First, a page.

What are the consequences of an ‘exhausted’ psoas? (what you can do to fix this)

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How Long Does a Burnout Last
Taoist healers call the psoas the muscle of the soul. The psoas can dry up and shrink due to stress, anxiety, rushing life and the like. An exhausted psoas can then cause all kinds of problems in the lower body. In this article you can read about the consequences of an exhausted psoas and an exercise to relax and heal the psoas.

The psoas, which expresses our emotions most deeply, is a grounding force that allows us to receive and transmit subtle energy that passes through the midline.

What is the psoas?

The psoas is part of our core , also called the core in English and during sports lessons . Being aware of our core can induce a sense of intimacy with all of life. Just as Alice in the story Alice in Wonderland falls down the rabbit hole to the center of the earth and finds a door to another world, so when we connect with our personal core a door is opened to an inner world that is equally wondrous and expansive. like the universe. When we turn our attention to sensations and make the journey inward, it is our core consciousness that deepens our understanding of life and gives meaning to our movement.

Fear and the psoas

Our innate primitive survival instinct activates the fight, flight or freeze response. Fear is a healthy survival response that helps us respond appropriately when we sense danger. When we’re in danger, our psoas makes us pay close attention so we can run off quickly, stay where we are, or take shelter. In coordination with the major extensors, the psoas prepares us to run or kick, and in conjunction with the major extensors, it protects us by curling up and coiling.

A dehydrated, exhausted and/or shrunken psoas

Undigested feelings of fear or anger can and do fragment somatic wholeness. When you behave or are in a perpetual survival mode (i.e. living in a rush), the sympathetic nervous system is alerted and so the overload will further exhaust the adrenal glands and immune system. If you are constantly defensive and alert, you will maintain armor to compensate. Instability of the skeleton ensures that more and more effort is required from the muscles.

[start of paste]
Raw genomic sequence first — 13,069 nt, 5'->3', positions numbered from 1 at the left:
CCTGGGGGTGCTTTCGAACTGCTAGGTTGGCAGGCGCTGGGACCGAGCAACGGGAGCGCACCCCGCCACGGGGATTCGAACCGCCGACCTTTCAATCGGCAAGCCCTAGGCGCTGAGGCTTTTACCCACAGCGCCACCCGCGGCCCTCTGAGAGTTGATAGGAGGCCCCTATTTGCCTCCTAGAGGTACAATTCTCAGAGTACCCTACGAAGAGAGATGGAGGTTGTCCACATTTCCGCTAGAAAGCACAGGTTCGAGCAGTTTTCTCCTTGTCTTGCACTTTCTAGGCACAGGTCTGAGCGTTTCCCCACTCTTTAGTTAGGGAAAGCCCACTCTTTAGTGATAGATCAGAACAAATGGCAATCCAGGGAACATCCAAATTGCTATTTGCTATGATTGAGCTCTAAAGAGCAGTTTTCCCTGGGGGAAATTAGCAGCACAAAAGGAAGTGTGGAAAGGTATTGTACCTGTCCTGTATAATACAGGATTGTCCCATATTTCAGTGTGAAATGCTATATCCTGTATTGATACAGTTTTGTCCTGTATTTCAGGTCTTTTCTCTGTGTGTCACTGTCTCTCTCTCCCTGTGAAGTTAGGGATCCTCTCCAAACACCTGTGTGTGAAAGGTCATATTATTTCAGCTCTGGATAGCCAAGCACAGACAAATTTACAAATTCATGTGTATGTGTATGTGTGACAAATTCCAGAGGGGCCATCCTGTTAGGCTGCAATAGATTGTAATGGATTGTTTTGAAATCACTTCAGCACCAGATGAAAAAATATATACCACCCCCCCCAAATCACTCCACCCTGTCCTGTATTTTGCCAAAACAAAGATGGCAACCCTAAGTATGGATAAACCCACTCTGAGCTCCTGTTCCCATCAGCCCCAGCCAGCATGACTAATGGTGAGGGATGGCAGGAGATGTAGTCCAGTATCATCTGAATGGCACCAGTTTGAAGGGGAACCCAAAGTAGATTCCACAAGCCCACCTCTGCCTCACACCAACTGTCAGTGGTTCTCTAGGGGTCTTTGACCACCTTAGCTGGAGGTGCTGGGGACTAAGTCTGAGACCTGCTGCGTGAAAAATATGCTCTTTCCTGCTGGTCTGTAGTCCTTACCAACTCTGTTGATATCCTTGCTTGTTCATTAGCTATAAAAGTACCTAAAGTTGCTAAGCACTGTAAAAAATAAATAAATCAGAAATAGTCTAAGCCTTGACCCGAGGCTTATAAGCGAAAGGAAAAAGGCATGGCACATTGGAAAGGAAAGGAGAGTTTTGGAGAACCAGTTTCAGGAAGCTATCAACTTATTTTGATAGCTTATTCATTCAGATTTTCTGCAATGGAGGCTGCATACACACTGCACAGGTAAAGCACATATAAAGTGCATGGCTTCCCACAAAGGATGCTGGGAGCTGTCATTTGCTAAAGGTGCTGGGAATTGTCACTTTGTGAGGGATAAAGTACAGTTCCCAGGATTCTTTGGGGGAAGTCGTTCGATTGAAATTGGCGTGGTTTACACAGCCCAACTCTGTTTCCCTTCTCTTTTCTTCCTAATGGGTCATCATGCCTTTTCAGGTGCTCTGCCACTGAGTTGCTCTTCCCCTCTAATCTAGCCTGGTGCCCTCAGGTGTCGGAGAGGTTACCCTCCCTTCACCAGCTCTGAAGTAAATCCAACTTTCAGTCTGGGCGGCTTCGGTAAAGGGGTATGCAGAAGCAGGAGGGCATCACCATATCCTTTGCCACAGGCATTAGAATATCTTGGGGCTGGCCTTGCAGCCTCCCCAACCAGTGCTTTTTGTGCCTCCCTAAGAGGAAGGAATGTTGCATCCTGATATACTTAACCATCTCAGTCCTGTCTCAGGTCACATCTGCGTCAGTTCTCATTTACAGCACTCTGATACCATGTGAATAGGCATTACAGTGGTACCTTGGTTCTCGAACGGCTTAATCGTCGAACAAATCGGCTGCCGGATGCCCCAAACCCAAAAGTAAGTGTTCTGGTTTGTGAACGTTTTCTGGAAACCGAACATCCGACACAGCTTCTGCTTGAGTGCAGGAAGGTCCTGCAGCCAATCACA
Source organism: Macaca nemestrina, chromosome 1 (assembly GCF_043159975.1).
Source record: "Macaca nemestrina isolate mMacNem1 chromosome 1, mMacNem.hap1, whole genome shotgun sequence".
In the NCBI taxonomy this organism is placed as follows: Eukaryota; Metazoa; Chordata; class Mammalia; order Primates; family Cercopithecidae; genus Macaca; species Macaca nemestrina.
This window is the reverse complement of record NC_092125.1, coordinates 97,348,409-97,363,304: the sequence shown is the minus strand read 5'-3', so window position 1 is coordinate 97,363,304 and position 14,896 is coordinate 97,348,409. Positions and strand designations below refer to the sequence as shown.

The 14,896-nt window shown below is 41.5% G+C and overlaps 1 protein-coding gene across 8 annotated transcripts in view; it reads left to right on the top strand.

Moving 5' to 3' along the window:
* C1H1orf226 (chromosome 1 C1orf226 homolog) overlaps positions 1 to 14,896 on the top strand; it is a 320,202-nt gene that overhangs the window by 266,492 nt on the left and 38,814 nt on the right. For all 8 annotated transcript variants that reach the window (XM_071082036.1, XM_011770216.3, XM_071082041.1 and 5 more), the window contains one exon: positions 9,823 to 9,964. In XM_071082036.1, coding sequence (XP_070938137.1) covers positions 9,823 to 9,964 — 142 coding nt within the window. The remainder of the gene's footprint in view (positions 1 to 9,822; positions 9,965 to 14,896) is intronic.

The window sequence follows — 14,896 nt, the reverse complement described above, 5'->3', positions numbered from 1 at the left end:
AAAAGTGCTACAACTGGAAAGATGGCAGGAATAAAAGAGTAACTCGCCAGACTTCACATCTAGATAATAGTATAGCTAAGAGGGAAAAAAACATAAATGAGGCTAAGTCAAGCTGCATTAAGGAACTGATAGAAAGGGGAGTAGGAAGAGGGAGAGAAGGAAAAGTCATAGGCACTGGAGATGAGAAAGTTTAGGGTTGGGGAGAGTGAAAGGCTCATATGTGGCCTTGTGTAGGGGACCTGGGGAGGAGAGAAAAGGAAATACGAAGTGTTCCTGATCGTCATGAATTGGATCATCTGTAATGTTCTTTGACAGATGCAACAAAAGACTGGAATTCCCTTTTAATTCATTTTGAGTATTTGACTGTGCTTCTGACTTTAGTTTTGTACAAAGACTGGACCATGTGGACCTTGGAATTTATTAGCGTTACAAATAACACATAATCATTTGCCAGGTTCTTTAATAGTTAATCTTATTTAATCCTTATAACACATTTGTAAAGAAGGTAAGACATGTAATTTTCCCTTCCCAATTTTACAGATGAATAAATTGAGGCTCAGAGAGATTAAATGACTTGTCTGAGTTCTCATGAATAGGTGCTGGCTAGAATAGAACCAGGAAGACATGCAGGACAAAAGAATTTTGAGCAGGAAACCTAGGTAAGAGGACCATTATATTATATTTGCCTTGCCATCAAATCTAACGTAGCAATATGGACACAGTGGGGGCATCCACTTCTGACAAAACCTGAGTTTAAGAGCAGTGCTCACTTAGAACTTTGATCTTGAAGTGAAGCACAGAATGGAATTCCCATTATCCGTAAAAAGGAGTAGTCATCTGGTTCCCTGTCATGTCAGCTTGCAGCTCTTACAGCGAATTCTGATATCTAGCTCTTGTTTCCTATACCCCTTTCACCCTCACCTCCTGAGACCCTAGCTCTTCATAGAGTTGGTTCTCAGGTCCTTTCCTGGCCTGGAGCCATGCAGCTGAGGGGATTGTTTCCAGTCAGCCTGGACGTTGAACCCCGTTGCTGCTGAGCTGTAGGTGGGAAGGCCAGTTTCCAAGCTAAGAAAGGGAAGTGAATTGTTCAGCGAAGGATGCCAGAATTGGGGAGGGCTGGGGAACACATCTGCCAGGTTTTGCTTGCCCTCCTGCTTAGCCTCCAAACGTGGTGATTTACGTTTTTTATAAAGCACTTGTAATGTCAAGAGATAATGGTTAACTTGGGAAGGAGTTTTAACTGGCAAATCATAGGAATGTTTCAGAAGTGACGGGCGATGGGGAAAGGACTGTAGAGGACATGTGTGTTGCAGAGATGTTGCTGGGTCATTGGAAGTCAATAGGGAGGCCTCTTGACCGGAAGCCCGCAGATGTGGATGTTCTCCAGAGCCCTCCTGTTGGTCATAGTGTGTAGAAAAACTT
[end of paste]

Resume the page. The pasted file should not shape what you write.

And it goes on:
Its consequences

Emotional muscle tension is a form of armor that depletes the potential of the psoas.

If the psoas is overused or misused, or is abused (by ignoring its signals), it eventually loses flexibility and begins to dry out, eventually shrinking. If the pelvis is structurally unable to transfer weight, an appeal is made to the (overloaded) psoas to provide support. On the other hand, (misused) chronic anxiety turns on the psoas, affecting pelvic stability.

Stretched ligaments, tendonitis, sciatica, dislocations, compressed discs, low back pain, knee, ankle and hip problems can all be traced back to an imbalance reflected in a depleted, overused (or abused) psoas.

Once the psoas has regained flexibility and the pelvis is re-centered, harmony in the core is restored, allowing the muscles on the outside to regain their freedom of movement.

Relaxing the psoas: constructive resting posture (crh)

This pose is very helpful for disentangling tension patterns from the core outward, increasing proprioception and letting go of old conditionings.

Purpose: to explore sensations, feelings, thoughts and images and to release excess tension in the psoas muscle.

The constructive resting position (hereinafter: CRH) is comfortable and safe. The CRH is a neutral position and therefore a suitable starting point for disentangling all kinds of tension somewhere in your body.

Getting into the crh:

In the CRH, gravity causes the psoas to relax, resulting in improved skeletal alignment.

What do you need: a safe and pleasant place. Choose a place where no other people pass by and where you won’t be disturbed. Turn off your phone, close the door, and dim the lights (turn off all the big lights). Lay a folded blanket or mat flat on the floor.